Unbelievers were now indeed at liberty, and Believers too, if so perversely inclined, to oppose, and, as they could, to

confute

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confute the argument of the Divine Legation : But by no rules of good Logic could they come over again with those scripture difficulties to Moses's credit, which the argument of the Divine Legation had entirely obviated, and which it still continued to exclude, so long as it remained unanswered. For while a demonstrated truth stands good, no difficulties arising from it, however inexplicable, can have any weight against that superior evidence. Not to admit this fundamental maxim of common sense, would be to unsettle many a physical and mathematical demonstration, as well as this moral one. I say therefore, as things now stand, To oppose

difficulties against the administration of an extraordinary Providence, after that Providence has been proved, and before the proof has been contiited, is the most palpable and barefaced imposition on our understanding. In which, however, his Lordship is but one of a hundred: and truly, in this, the least indecent and inconsistent of the hundred; as his declared purpose is to destroy the credit and authority of the Jewish Lawgiver,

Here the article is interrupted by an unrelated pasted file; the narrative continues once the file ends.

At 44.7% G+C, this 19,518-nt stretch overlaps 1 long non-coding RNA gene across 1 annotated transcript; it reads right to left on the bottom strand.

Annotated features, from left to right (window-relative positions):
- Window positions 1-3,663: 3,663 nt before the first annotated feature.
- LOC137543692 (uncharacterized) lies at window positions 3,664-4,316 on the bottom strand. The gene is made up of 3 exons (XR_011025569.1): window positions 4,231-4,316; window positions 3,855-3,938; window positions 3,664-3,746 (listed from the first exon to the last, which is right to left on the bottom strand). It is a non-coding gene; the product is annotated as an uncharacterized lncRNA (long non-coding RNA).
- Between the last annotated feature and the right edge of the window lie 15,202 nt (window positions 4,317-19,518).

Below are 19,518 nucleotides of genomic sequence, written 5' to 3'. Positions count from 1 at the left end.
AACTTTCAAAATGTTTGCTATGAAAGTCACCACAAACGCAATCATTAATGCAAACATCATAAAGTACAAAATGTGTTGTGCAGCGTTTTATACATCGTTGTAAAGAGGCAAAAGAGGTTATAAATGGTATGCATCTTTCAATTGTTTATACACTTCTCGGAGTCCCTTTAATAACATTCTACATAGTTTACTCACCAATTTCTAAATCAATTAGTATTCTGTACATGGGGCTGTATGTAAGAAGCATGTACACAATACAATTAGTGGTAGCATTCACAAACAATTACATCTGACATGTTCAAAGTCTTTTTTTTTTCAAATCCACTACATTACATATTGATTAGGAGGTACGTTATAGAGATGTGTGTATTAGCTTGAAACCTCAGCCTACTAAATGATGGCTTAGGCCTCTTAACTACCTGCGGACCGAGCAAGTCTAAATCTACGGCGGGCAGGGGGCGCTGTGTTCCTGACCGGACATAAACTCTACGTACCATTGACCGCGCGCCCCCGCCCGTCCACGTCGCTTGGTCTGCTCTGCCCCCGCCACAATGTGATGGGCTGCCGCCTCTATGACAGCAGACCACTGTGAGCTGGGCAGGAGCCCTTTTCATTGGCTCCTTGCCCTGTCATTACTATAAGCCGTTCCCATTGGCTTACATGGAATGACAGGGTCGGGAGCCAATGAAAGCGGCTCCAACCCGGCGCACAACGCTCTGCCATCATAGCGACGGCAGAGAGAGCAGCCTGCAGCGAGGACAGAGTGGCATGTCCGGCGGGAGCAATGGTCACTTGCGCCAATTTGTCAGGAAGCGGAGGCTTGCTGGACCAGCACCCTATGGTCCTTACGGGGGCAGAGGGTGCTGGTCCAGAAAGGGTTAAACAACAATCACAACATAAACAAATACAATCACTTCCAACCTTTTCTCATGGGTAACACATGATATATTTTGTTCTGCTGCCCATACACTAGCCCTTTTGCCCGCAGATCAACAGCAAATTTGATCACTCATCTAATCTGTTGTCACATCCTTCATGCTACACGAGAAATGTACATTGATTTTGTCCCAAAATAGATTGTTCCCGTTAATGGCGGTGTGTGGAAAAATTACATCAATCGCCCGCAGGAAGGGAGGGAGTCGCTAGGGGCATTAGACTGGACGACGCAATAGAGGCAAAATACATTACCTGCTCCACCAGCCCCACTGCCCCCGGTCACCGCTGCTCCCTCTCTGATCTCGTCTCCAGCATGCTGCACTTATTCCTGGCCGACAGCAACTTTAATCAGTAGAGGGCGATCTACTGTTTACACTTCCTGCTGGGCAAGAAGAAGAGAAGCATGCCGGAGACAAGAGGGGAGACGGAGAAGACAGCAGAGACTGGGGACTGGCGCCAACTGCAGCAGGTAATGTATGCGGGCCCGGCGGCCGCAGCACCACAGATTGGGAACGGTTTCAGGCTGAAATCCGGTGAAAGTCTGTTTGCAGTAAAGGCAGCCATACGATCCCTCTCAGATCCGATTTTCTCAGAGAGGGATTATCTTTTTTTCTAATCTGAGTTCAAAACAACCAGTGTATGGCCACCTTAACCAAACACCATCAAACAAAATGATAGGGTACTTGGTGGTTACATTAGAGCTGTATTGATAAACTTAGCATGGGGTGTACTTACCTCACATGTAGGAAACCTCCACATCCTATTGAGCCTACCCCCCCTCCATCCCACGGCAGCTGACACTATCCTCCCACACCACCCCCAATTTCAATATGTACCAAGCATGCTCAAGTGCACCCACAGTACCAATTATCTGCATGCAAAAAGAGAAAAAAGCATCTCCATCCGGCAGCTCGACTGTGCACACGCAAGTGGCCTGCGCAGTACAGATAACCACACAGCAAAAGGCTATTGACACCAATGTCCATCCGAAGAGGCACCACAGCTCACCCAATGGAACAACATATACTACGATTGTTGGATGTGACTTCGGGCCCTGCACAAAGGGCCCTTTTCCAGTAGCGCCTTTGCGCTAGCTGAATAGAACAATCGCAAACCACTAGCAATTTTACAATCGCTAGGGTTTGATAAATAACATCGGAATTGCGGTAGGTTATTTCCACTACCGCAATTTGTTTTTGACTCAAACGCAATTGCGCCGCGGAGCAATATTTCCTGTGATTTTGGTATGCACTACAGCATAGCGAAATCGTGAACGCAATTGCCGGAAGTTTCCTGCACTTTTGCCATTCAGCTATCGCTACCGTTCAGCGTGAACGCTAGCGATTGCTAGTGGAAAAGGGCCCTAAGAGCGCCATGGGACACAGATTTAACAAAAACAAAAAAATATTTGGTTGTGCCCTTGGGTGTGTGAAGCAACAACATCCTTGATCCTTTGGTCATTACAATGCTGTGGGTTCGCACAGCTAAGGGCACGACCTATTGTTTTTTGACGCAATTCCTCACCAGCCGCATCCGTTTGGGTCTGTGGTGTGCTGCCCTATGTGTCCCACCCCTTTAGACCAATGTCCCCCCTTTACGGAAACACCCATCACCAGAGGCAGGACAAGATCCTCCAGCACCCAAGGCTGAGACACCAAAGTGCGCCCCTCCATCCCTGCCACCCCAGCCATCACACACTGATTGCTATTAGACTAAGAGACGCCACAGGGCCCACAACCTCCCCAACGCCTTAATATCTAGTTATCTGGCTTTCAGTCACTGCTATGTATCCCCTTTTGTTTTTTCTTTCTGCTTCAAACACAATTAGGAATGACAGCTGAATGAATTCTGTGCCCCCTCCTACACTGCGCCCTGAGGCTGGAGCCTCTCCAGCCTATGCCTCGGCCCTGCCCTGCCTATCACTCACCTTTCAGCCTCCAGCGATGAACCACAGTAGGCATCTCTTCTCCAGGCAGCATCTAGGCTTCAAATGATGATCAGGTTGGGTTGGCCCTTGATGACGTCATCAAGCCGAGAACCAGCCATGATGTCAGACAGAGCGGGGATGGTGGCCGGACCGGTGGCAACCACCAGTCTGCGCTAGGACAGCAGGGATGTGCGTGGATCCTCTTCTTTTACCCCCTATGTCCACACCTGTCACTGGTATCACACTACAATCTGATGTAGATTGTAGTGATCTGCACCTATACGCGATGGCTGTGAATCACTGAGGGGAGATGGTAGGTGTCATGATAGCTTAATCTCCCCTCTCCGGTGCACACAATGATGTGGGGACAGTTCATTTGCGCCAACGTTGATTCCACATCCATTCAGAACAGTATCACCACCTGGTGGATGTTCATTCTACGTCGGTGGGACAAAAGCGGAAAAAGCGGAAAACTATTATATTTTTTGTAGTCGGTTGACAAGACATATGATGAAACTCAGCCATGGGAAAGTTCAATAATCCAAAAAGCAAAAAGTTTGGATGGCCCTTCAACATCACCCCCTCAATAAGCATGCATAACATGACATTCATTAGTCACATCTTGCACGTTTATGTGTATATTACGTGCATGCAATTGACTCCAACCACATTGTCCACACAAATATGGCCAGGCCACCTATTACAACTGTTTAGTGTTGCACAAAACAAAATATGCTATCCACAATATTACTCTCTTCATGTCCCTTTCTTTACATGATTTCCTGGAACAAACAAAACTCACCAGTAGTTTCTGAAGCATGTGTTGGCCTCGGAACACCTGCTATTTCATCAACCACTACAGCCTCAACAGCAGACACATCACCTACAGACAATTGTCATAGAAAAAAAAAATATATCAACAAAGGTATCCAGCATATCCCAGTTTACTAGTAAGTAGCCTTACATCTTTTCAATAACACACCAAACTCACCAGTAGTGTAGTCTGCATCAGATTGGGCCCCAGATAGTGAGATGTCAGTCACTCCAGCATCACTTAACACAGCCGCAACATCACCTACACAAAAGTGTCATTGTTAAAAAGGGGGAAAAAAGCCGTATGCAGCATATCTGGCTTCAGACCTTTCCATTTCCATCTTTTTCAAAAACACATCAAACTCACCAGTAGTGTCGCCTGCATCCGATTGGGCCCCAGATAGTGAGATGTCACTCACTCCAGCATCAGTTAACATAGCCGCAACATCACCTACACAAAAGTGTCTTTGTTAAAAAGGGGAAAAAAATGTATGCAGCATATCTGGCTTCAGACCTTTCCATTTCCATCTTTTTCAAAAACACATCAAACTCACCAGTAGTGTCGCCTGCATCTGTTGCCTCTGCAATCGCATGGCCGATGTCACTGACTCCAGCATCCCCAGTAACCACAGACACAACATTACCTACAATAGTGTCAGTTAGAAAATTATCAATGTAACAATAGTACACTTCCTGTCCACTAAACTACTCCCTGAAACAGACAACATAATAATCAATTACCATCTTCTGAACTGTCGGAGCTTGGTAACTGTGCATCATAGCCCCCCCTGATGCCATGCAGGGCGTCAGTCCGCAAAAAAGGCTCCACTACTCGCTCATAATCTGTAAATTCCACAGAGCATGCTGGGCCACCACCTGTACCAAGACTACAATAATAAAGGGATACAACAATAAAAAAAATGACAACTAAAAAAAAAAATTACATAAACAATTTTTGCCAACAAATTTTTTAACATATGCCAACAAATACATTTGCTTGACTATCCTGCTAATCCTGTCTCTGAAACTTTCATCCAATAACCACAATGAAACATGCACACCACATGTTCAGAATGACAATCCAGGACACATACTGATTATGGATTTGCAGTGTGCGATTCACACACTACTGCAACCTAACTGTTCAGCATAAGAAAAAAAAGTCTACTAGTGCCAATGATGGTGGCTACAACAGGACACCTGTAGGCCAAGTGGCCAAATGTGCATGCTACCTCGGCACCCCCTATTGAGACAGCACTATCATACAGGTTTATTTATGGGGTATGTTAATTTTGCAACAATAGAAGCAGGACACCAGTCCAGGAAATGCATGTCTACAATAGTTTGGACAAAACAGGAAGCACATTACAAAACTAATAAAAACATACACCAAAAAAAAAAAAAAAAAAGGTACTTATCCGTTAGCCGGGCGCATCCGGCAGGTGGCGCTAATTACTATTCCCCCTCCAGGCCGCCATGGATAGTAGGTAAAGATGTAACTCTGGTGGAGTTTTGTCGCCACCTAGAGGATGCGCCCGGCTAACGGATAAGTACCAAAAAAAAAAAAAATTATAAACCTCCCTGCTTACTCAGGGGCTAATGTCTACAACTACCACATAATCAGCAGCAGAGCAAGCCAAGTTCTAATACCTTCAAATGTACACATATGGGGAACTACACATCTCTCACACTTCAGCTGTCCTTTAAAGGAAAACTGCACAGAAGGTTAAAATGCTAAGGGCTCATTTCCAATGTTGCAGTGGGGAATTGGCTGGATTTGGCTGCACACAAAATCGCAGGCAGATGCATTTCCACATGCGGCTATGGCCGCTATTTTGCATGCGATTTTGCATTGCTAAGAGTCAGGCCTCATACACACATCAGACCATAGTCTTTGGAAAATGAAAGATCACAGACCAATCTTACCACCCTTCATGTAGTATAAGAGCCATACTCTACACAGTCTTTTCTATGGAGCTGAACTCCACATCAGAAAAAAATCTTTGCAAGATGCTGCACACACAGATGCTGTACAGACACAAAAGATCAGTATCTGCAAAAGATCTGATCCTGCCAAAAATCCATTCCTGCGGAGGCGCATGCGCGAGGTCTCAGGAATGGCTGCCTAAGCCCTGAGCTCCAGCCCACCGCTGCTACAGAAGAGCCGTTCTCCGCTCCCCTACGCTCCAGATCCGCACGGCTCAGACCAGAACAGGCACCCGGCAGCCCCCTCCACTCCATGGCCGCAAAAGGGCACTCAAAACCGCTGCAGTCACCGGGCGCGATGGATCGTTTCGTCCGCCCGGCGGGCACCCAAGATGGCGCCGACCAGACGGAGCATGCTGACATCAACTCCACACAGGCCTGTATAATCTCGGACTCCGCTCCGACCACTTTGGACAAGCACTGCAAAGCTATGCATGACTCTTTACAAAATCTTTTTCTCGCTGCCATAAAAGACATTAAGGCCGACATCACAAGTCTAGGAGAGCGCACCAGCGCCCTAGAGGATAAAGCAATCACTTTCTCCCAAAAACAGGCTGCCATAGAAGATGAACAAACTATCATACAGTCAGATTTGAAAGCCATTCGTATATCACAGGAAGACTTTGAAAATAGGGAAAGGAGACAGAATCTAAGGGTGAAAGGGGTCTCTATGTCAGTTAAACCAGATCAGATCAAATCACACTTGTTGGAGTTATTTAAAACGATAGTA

I shall not, however, decline to examine the weight of these objections, though they be so vainly and sophistically obtruded.

If there was this EXTRAORDINARY Providence administered, says his Lordship, IT'hy so many precautions taken? Why was a solemn coronant made with God as with a temporal prince? Why were so many promises and threatenings of reaards and punishments, temporal indeed, but future and contingent, as we find in the. Book of Deuteronomy, most pathetically held out by Aloses ? This difficulty is not hard to be resolved. We find throughout that Book which we Believers are wont to call the History of Providence, but which his

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Lordship

Lordship is pleased to intitle, Tales more extravagant than those of Amadis de Gaule, that God, in his moral Government of the World, always employs human means, as far as those means will go; and never interposes with his extraordinary Providence, but when they will go no further. To do otherwise, would be an unnecessary waste of Miracles; better fitted to confound our knowledge of NATURE, by obscuring the harmony of order, in such a control of its delegated Powers, than to make manifest the presence of its sovereign Lord and Master. This method in God's moral Government, all our ideas of Wisdom seem to support. Now when Hc, the great Director of the Universe, had decreed to rule the Jewish People in an extraordinary way, he did not propose to supersede any of the measures of civil regimen. And this, I hope, will be esteemed a sufficient answer to-WHY SO MANY PRECAUTIONS TAKEN, &c. But the Reader will find this argument drawn out more at large, in my Remarks on the same kind of sophistry employed by Dr. SYKES.